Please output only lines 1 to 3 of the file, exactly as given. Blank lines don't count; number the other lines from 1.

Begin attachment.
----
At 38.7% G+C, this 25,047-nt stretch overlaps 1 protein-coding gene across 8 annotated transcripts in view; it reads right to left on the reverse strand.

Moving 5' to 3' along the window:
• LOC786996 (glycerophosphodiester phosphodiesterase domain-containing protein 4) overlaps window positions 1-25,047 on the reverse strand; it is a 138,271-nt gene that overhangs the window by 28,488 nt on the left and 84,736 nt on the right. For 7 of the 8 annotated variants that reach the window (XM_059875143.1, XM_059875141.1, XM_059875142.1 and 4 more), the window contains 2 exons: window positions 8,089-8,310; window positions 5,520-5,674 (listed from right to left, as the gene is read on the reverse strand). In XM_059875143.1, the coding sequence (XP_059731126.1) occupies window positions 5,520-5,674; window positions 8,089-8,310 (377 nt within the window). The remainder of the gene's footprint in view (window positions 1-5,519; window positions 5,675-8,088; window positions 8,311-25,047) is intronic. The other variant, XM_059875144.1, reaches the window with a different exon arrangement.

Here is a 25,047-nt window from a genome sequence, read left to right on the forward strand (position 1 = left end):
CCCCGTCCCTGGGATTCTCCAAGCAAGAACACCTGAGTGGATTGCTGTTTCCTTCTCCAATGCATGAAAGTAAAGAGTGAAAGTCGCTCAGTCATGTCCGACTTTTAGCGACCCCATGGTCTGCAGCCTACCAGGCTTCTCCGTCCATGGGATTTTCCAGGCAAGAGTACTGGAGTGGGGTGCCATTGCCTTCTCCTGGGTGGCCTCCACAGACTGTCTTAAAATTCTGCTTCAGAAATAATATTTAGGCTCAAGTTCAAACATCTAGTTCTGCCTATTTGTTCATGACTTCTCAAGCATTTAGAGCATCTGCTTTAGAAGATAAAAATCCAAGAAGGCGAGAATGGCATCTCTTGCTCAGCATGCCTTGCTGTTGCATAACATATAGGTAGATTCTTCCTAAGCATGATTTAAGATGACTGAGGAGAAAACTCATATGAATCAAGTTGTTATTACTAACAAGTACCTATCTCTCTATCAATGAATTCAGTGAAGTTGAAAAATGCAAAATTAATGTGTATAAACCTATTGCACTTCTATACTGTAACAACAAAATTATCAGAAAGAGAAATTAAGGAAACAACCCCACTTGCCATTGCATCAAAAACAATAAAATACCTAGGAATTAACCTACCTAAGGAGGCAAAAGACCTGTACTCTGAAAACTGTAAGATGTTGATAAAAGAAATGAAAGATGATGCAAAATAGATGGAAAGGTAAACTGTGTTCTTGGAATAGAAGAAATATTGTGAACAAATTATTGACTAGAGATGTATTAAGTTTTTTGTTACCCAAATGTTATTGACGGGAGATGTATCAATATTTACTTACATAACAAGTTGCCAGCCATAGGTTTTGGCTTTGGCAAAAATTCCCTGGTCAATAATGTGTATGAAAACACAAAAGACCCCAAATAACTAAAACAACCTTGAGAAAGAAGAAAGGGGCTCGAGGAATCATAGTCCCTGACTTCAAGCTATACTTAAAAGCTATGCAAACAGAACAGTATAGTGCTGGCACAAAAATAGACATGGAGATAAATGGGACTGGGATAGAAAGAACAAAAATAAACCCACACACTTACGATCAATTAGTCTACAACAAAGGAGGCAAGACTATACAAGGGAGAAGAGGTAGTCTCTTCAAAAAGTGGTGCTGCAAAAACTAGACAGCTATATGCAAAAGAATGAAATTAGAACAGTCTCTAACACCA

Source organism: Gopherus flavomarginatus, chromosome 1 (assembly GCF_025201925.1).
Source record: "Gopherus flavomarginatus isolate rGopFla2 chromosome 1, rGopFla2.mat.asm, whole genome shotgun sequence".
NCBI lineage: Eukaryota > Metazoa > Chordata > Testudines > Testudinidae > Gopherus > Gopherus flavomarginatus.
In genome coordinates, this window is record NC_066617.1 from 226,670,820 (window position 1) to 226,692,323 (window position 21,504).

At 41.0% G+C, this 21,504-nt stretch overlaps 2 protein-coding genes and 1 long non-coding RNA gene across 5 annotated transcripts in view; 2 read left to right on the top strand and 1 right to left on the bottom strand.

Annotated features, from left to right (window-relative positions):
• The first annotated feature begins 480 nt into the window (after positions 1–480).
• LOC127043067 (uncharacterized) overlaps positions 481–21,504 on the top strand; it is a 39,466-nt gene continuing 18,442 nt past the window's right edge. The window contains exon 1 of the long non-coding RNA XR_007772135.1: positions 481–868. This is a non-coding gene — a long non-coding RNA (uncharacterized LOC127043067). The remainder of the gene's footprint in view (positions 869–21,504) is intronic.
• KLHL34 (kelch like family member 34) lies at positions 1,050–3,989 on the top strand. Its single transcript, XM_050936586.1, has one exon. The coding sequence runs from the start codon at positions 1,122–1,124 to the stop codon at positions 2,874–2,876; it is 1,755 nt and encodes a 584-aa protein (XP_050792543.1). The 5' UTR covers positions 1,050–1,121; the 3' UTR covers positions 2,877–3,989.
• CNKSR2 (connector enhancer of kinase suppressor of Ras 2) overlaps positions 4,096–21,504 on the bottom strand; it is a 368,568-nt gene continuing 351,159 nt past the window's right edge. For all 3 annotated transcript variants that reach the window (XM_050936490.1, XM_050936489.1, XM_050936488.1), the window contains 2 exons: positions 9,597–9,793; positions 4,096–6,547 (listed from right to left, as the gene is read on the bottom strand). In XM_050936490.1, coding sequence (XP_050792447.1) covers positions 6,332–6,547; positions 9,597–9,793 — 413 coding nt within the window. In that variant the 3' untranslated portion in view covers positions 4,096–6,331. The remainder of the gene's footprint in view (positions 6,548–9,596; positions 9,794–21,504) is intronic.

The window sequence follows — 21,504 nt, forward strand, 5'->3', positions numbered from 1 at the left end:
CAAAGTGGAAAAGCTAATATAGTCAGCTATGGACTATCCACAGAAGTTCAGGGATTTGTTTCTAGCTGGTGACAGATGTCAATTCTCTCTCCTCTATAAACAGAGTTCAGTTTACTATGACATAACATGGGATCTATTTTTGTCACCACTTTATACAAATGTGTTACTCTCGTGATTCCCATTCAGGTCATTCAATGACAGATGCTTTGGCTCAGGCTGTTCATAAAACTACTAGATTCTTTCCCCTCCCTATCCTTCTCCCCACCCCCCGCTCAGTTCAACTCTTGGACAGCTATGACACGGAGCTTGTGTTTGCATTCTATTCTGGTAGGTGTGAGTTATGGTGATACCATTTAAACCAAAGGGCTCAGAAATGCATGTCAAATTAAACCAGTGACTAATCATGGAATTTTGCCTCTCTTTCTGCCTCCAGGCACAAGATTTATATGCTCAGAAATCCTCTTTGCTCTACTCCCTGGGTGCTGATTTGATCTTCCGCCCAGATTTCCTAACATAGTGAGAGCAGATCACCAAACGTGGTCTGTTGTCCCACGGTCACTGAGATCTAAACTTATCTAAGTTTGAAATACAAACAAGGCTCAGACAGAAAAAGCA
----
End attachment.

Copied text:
At 38.7% G+C, this 25,047-nt stretch overlaps 1 protein-coding gene across 8 annotated transcripts in view; it reads right to left on the reverse strand.

Moving 5' to 3' along the window:
• LOC786996 (glycerophosphodiester phosphodiesterase domain-containing protein 4) overlaps window positions 1-25,047 on the reverse strand; it is a 138,271-nt gene that overhangs the window by 28,488 nt on the left and 84,736 nt on the right. For 7 of the 8 annotated variants that reach the window (XM_059875143.1, XM_059875141.1, XM_059875142.1 and 4 more), the window contains 2 exons: window positions 8,089-8,310; window positions 5,520-5,674 (listed from right to left, as the gene is read on the reverse strand). In XM_059875143.1, the coding sequence (XP_059731126.1) occupies window positions 5,520-5,674; window positions 8,089-8,310 (377 nt within the window). The remainder of the gene's footprint in view (window positions 1-5,519; window positions 5,675-8,088; window positions 8,311-25,047) is intronic. The other variant, XM_059875144.1, reaches the window with a different exon arrangement.